In the current study, an analysis of the freshwater fauna in nine caves of central Abkhazia, western Caucasus is presented. There are three different aims in this study: (1) to provide an inventory of the species richness of freshwater invertebrates; (2) to elucidate the patterns of species distribution within a single cave considering the anthropogenic factor; and (3) to perform a comparative analysis of the stygobiotic faunas inhabiting the different regions of Abkhazia.

Material and methods

Explored area

Our investigation focused on the Gumishinsko-Panavskiy speleoregion (Dublyansky et al. 1987) of central Abkhazia. The material was collected during two weeks of February 2012 and 2015 in six large and three small caves in the Gudautsky, Gulrypshsky and Ochamchirsky regions. All cave waterbodies had low water levels during the sampling time, so the flood aspects were absent. The locations of the examined caves are shown on Figure 1.

Figure 1. 

Map of the study regions of Abkhazia. Caves: 1 New Athos 2 Simona Kananita 3 Nizhnyaya Shakuranskaya 4 Srednyaya Shakuranskaya 5 Tsebel’dinskaya 6 Abrskila 7 Golova Otapa 8 Well Uapatyh 9 Well 85 m.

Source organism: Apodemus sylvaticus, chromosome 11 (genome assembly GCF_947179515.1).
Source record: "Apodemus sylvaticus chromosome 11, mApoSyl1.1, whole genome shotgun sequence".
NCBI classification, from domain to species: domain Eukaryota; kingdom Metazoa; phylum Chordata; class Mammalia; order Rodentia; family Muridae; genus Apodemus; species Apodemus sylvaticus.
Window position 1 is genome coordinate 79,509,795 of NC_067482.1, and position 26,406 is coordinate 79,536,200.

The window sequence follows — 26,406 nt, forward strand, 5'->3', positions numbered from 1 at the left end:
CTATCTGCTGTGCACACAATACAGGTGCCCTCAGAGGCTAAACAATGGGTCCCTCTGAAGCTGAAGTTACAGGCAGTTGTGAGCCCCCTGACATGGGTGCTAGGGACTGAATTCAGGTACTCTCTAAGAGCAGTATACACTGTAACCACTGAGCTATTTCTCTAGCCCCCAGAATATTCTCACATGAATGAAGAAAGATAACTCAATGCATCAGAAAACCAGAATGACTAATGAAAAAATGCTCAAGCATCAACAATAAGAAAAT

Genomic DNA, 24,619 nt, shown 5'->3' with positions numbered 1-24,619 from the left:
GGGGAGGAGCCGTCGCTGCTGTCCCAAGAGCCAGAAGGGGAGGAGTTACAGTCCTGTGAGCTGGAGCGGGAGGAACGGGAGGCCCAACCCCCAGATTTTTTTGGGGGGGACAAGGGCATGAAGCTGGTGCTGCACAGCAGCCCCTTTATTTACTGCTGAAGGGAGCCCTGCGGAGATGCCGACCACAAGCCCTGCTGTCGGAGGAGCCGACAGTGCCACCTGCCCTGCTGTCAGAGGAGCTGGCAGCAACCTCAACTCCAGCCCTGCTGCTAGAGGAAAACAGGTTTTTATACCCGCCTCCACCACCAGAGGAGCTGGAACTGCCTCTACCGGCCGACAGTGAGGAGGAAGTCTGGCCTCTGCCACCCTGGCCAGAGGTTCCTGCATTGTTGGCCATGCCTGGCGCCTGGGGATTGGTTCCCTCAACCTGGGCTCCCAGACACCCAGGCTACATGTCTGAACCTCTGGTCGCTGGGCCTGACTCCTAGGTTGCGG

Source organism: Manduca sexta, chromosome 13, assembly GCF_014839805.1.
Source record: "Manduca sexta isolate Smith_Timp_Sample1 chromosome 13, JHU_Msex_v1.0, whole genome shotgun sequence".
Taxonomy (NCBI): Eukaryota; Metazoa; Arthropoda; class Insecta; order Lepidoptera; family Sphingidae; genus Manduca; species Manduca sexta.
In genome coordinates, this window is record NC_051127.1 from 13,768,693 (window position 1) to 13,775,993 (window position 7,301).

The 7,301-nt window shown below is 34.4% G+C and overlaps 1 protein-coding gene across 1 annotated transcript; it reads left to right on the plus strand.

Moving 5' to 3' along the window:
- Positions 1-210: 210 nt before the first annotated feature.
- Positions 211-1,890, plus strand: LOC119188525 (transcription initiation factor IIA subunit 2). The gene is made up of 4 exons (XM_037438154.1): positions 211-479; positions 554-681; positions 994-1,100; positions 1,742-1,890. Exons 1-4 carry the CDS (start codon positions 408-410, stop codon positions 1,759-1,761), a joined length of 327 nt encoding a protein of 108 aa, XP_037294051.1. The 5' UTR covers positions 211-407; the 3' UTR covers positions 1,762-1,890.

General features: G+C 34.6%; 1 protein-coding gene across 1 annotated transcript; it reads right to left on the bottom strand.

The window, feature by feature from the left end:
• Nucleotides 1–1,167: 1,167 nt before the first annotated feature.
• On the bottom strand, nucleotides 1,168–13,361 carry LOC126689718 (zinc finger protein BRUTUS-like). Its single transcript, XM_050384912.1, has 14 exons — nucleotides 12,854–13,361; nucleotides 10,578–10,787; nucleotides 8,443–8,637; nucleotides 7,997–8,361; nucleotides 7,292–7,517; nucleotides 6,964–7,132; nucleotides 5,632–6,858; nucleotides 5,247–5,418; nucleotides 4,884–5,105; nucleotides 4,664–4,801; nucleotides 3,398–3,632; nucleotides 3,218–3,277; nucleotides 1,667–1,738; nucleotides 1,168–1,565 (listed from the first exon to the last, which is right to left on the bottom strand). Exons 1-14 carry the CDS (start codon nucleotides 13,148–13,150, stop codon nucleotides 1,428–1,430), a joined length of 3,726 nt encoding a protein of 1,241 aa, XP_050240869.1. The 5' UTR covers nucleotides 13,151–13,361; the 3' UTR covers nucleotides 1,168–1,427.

(1) Gudautsky region. Samples were taken in Cave New Athos (Novoafonskaya) and in Cave Simona Kananita. The former is a huge karst cave with several large halls and a total of approximately 1 mil. m³ volume. There are lakes in two of the halls, small puddles and streams being scattered almost all over the cave. The material was collected in nine halls, six of which are visited by organized tourist groups. Cave Simona Kananita supports a stream with the part available for sampling extending for no more than 20 m.